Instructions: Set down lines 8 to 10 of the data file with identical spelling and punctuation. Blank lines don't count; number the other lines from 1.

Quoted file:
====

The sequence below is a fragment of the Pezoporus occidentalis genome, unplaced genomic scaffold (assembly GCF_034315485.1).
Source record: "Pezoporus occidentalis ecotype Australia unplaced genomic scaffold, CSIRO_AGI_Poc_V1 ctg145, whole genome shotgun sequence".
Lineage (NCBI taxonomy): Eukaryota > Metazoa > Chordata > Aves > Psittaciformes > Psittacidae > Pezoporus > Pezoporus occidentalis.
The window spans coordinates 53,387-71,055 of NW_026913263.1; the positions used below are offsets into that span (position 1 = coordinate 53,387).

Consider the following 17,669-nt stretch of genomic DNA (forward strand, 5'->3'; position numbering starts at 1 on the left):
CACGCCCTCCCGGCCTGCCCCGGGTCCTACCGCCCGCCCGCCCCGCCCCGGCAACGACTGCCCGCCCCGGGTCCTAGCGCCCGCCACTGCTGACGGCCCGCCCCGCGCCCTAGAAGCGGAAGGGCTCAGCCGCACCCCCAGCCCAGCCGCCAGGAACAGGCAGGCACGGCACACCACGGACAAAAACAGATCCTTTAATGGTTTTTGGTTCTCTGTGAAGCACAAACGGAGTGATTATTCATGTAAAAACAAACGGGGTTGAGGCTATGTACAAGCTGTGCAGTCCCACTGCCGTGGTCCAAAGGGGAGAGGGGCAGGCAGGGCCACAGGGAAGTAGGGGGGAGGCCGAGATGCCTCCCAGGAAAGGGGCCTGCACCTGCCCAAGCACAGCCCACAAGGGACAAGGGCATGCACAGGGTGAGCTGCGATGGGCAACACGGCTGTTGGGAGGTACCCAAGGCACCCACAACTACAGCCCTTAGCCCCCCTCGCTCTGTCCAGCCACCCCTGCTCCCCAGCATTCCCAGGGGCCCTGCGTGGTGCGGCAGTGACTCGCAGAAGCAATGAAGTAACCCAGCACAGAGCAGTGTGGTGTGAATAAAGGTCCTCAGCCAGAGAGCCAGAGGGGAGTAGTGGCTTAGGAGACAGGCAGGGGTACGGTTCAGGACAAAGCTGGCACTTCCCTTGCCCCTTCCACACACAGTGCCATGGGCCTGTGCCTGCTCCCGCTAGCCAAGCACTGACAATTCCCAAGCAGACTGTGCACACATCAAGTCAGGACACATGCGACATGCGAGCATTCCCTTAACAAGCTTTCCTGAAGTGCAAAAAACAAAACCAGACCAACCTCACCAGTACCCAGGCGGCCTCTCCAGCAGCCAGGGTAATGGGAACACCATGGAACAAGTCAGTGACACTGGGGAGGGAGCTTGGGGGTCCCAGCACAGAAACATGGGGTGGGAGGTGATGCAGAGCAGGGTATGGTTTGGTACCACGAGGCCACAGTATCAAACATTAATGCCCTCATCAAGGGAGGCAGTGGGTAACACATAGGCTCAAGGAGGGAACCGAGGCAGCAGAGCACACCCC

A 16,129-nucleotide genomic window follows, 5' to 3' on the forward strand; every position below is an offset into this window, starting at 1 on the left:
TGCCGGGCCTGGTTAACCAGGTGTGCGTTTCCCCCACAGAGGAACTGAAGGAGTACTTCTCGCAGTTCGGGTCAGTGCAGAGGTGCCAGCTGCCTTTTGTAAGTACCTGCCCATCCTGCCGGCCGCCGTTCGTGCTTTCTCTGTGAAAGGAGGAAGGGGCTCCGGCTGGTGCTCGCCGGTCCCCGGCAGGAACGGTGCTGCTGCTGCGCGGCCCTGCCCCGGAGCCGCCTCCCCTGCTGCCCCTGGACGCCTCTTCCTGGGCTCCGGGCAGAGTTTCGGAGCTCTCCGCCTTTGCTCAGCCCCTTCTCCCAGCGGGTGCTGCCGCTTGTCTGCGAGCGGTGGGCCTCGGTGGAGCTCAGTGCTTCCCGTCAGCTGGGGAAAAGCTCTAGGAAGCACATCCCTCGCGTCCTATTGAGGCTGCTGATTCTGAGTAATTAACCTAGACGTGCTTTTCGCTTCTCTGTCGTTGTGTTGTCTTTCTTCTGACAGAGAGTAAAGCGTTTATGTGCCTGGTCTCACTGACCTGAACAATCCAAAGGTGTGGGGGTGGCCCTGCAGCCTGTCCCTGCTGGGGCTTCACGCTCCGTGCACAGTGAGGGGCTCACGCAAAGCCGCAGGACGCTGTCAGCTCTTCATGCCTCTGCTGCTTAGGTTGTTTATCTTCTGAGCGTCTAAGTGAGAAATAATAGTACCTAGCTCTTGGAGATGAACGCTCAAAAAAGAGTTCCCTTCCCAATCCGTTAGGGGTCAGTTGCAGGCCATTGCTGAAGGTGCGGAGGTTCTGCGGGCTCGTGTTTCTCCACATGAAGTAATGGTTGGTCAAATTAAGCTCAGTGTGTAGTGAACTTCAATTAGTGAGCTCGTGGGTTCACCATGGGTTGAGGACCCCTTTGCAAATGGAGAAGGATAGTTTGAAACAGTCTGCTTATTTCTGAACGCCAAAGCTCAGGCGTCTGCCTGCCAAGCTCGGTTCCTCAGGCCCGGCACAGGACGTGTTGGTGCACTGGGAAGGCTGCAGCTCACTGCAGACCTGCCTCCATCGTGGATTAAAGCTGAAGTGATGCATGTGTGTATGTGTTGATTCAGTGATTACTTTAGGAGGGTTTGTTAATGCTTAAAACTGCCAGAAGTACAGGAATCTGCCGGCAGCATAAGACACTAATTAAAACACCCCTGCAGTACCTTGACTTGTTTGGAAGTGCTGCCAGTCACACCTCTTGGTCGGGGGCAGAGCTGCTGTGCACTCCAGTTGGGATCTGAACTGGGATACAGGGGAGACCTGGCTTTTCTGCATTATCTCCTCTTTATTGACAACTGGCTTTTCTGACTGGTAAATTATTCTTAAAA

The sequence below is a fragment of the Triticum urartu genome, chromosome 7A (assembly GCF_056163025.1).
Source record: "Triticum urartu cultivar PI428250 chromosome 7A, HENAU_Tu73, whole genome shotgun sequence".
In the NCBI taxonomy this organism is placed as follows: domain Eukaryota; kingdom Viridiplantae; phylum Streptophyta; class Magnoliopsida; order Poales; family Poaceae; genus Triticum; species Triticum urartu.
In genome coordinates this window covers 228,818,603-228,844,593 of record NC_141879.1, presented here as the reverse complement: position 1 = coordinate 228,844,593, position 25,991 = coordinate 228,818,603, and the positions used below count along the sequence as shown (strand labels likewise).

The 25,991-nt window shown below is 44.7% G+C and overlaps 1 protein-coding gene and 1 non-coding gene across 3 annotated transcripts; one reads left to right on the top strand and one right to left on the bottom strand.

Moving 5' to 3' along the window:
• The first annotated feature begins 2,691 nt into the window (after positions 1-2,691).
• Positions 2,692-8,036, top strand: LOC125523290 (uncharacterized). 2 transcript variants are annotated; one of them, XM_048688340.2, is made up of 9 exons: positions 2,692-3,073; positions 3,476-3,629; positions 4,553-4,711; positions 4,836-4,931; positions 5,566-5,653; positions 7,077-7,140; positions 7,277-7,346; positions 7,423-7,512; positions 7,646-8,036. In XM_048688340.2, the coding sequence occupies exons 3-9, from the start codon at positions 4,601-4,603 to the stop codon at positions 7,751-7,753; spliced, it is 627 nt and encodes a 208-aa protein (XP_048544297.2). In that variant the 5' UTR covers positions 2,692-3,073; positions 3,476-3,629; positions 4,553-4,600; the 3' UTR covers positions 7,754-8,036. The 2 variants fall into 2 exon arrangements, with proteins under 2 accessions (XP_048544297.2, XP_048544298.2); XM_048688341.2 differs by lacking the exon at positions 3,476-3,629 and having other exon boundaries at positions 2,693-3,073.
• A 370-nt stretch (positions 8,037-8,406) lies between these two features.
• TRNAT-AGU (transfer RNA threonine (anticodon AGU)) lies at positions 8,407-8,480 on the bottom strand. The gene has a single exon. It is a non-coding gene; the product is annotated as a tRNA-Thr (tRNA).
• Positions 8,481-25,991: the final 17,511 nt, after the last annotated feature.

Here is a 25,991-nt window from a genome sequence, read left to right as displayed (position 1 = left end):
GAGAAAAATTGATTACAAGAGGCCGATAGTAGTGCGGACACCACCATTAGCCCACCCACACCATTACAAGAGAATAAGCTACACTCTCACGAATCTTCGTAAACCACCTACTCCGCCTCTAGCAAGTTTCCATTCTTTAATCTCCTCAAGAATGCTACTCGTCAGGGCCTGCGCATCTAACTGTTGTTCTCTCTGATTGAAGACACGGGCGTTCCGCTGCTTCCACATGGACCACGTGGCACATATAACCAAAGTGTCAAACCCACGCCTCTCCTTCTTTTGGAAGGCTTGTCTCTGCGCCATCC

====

TGCCGGGCCTGGTTAACCAGGTGTGCGTTTCCCCCACAGAGGAACTGAAGGAGTACTTCTCGCAGTTCGGGTCAGTGCAGAGGTGCCAGCTGCCTTTTGTAAGTACCTGCCCATCCTGCCGGCCGCCGTTCGTGCTTTCTCTGTGAAAGGAGGAAGGGGCTCCGGCTGGTGCTCGCCGGTCCCCGGCAGGAACGGTGCTGCTGCTGCGCGGCCCTGCCCCGGAGCCGCCTCCCCTGCTGCCCCTGGACGCCTCTTCCTGGGCTCCGGGCAGAGTTTCGGAGCTCTCCGCCTTTGCTCAGCCCCTTCTCCCAGCGGGTGCTGCCGCTTGTCTGCGAGCGGTGGGCCTCGGTGGAGCTCAGTGCTTCCCGTCAGCTGGGGAAAAGCTCTAGGAAGCACATCCCTCGCGTCCTATTGAGGCTGCTGATTCTGAGTAATTAACCTAGACGTGCTTTTCGCTTCTCTGTCGTTGTGTTGTCTTTCTTCTGACAGAGAGTAAAGCGTTTATGTGCCTGGTCTCACTGACCTGAACAATCCAAAGGTGTGGGGGTGGCCCTGCAGCCTGTCCCTGCTGGGGCTTCACGCTCCGTGCACAGTGAGGGGCTCACGCAAAGCCGCAGGACGCTGTCAGCTCTTCATGCCTCTGCTGCTTAGGTTGTTTATCTTCTGAGCGTCTAAGTGAGAAATAATAGTACCTAGCTCTTGGAGATGAACGCTCAAAAAAGAGTTCCCTTCCCAATCCGTTAGGGGTCAGTTGCAGGCCATTGCTGAAGGTGCGGAGGTTCTGCGGGCTCGTGTTTCTCCACATGAAGTAATGGTTGGTCAAATTAAGCTCAGTGTGTAGTGAACTTCAATTAGTGAGCTCGTGGGTTCACCATGGGTTGAGGACCCCTTTGCAAATGGAGAAGGATAGTTTGAAACAGTCTGCTTATTTCTGAACGCCAAAGCTCAGGCGTCTGCCTGCCAAGCTCGGTTCCTCAGGCCCGGCACAGGACGTGTTGGTGCACTGGGAAGGCTGCAGCTCACTGCAGACCTGCCTCCATCGTGGATTAAAGCTGAAGTGATGCATGTGTGTATGTGTTGATTCAGTGATTACTTTAGGAGGGTTTGTTAATGCTTAAAACTGCCAGAAGTACAGGAATCTGCCGGCAGCATAAGACACTAATTAAAACACCCCTGCAGTACCTTGACTTGTTTGGAAGTGCTGCCAGTCACACCTCTTGGTCGGGGGCAGAGCTGCTGTGCACTCCAGTTGGGATCTGAACTGGGATACAGGGGAGACCTGGCTTTTCTGCATTATCTCCTCTTTATTGACAACTGGCTTTTCTGACTGGTAAATTATTCTTAAAA

The sequence below is a fragment of the Triticum urartu genome, chromosome 7A (assembly GCF_056163025.1).
Source record: "Triticum urartu cultivar PI428250 chromosome 7A, HENAU_Tu73, whole genome shotgun sequence".